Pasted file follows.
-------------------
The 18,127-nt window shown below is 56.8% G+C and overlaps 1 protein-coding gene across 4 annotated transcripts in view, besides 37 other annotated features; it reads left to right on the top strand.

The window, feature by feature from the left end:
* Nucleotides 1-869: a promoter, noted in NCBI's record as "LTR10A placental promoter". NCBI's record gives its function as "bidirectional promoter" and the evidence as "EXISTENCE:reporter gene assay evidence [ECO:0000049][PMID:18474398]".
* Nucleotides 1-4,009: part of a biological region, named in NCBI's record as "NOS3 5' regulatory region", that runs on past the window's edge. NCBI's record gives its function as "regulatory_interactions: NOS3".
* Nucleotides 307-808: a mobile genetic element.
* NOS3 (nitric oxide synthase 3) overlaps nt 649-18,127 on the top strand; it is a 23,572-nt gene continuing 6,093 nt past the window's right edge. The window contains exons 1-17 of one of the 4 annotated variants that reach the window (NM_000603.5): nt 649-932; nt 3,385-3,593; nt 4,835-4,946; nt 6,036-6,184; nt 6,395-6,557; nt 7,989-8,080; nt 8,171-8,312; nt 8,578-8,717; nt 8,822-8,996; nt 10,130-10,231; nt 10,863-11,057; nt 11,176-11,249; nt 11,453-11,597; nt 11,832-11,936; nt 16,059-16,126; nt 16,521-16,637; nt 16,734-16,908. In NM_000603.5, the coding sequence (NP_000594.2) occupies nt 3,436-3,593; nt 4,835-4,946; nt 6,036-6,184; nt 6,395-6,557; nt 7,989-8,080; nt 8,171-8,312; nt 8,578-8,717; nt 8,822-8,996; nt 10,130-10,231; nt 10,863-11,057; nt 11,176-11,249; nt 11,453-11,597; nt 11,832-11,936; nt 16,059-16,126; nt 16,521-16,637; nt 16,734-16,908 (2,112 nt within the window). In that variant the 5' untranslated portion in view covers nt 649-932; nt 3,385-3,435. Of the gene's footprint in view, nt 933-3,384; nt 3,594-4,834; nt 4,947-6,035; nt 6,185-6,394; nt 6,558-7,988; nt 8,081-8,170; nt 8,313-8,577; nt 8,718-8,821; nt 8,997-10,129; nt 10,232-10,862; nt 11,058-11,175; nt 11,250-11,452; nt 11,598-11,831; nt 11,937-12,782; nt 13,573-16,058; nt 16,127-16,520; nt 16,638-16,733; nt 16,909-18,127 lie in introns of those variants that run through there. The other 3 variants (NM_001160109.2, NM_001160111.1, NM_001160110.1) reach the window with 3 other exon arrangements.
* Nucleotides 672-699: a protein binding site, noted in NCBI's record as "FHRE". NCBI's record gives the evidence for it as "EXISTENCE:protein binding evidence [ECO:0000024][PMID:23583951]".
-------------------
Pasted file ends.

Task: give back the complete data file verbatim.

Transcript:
The 18,127-nt window shown below is 56.8% G+C and overlaps 1 protein-coding gene across 4 annotated transcripts in view, besides 37 other annotated features; it reads left to right on the top strand.

The window, feature by feature from the left end:
* Nucleotides 1-869: a promoter, noted in NCBI's record as "LTR10A placental promoter". NCBI's record gives its function as "bidirectional promoter" and the evidence as "EXISTENCE:reporter gene assay evidence [ECO:0000049][PMID:18474398]".
* Nucleotides 1-4,009: part of a biological region, named in NCBI's record as "NOS3 5' regulatory region", that runs on past the window's edge. NCBI's record gives its function as "regulatory_interactions: NOS3".
* Nucleotides 307-808: a mobile genetic element.
* NOS3 (nitric oxide synthase 3) overlaps nt 649-18,127 on the top strand; it is a 23,572-nt gene continuing 6,093 nt past the window's right edge. The window contains exons 1-17 of one of the 4 annotated variants that reach the window (NM_000603.5): nt 649-932; nt 3,385-3,593; nt 4,835-4,946; nt 6,036-6,184; nt 6,395-6,557; nt 7,989-8,080; nt 8,171-8,312; nt 8,578-8,717; nt 8,822-8,996; nt 10,130-10,231; nt 10,863-11,057; nt 11,176-11,249; nt 11,453-11,597; nt 11,832-11,936; nt 16,059-16,126; nt 16,521-16,637; nt 16,734-16,908. In NM_000603.5, the coding sequence (NP_000594.2) occupies nt 3,436-3,593; nt 4,835-4,946; nt 6,036-6,184; nt 6,395-6,557; nt 7,989-8,080; nt 8,171-8,312; nt 8,578-8,717; nt 8,822-8,996; nt 10,130-10,231; nt 10,863-11,057; nt 11,176-11,249; nt 11,453-11,597; nt 11,832-11,936; nt 16,059-16,126; nt 16,521-16,637; nt 16,734-16,908 (2,112 nt within the window). In that variant the 5' untranslated portion in view covers nt 649-932; nt 3,385-3,435. Of the gene's footprint in view, nt 933-3,384; nt 3,594-4,834; nt 4,947-6,035; nt 6,185-6,394; nt 6,558-7,988; nt 8,081-8,170; nt 8,313-8,577; nt 8,718-8,821; nt 8,997-10,129; nt 10,232-10,862; nt 11,058-11,175; nt 11,250-11,452; nt 11,598-11,831; nt 11,937-12,782; nt 13,573-16,058; nt 16,127-16,520; nt 16,638-16,733; nt 16,909-18,127 lie in introns of those variants that run through there. The other 3 variants (NM_001160109.2, NM_001160111.1, NM_001160110.1) reach the window with 3 other exon arrangements.
* Nucleotides 672-699: a protein binding site, noted in NCBI's record as "FHRE". NCBI's record gives the evidence for it as "EXISTENCE:protein binding evidence [ECO:0000024][PMID:23583951]".